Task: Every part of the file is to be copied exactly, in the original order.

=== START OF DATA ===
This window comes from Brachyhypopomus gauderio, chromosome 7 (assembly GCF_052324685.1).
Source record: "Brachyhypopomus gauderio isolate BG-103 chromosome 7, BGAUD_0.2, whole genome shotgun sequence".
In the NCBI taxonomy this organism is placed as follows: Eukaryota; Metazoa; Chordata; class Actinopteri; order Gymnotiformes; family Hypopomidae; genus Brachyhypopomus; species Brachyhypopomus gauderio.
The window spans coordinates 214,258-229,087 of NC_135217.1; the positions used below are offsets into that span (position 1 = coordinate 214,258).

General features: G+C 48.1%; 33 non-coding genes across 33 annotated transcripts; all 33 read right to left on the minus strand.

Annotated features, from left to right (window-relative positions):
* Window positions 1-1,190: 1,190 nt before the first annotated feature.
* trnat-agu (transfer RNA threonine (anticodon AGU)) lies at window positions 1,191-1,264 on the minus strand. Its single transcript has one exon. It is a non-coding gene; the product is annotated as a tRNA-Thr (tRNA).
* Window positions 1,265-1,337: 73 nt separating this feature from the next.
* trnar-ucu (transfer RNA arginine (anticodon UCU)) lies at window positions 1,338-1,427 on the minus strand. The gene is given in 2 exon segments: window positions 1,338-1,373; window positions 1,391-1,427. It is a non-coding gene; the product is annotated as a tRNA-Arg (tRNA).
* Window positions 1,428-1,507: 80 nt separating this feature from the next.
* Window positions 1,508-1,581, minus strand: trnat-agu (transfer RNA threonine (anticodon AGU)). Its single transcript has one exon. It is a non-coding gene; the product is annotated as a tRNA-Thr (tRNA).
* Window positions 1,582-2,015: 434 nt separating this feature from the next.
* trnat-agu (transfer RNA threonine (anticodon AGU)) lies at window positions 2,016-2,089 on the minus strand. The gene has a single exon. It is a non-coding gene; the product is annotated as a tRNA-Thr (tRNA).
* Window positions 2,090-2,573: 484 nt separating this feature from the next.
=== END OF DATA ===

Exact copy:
This window comes from Brachyhypopomus gauderio, chromosome 7 (assembly GCF_052324685.1).
Source record: "Brachyhypopomus gauderio isolate BG-103 chromosome 7, BGAUD_0.2, whole genome shotgun sequence".
In the NCBI taxonomy this organism is placed as follows: Eukaryota; Metazoa; Chordata; class Actinopteri; order Gymnotiformes; family Hypopomidae; genus Brachyhypopomus; species Brachyhypopomus gauderio.
The window spans coordinates 214,258-229,087 of NC_135217.1; the positions used below are offsets into that span (position 1 = coordinate 214,258).

General features: G+C 48.1%; 33 non-coding genes across 33 annotated transcripts; all 33 read right to left on the minus strand.

Annotated features, from left to right (window-relative positions):
* Window positions 1-1,190: 1,190 nt before the first annotated feature.
* trnat-agu (transfer RNA threonine (anticodon AGU)) lies at window positions 1,191-1,264 on the minus strand. Its single transcript has one exon. It is a non-coding gene; the product is annotated as a tRNA-Thr (tRNA).
* Window positions 1,265-1,337: 73 nt separating this feature from the next.
* trnar-ucu (transfer RNA arginine (anticodon UCU)) lies at window positions 1,338-1,427 on the minus strand. The gene is given in 2 exon segments: window positions 1,338-1,373; window positions 1,391-1,427. It is a non-coding gene; the product is annotated as a tRNA-Arg (tRNA).
* Window positions 1,428-1,507: 80 nt separating this feature from the next.
* Window positions 1,508-1,581, minus strand: trnat-agu (transfer RNA threonine (anticodon AGU)). Its single transcript has one exon. It is a non-coding gene; the product is annotated as a tRNA-Thr (tRNA).
* Window positions 1,582-2,015: 434 nt separating this feature from the next.
* trnat-agu (transfer RNA threonine (anticodon AGU)) lies at window positions 2,016-2,089 on the minus strand. The gene has a single exon. It is a non-coding gene; the product is annotated as a tRNA-Thr (tRNA).
* Window positions 2,090-2,573: 484 nt separating this feature from the next.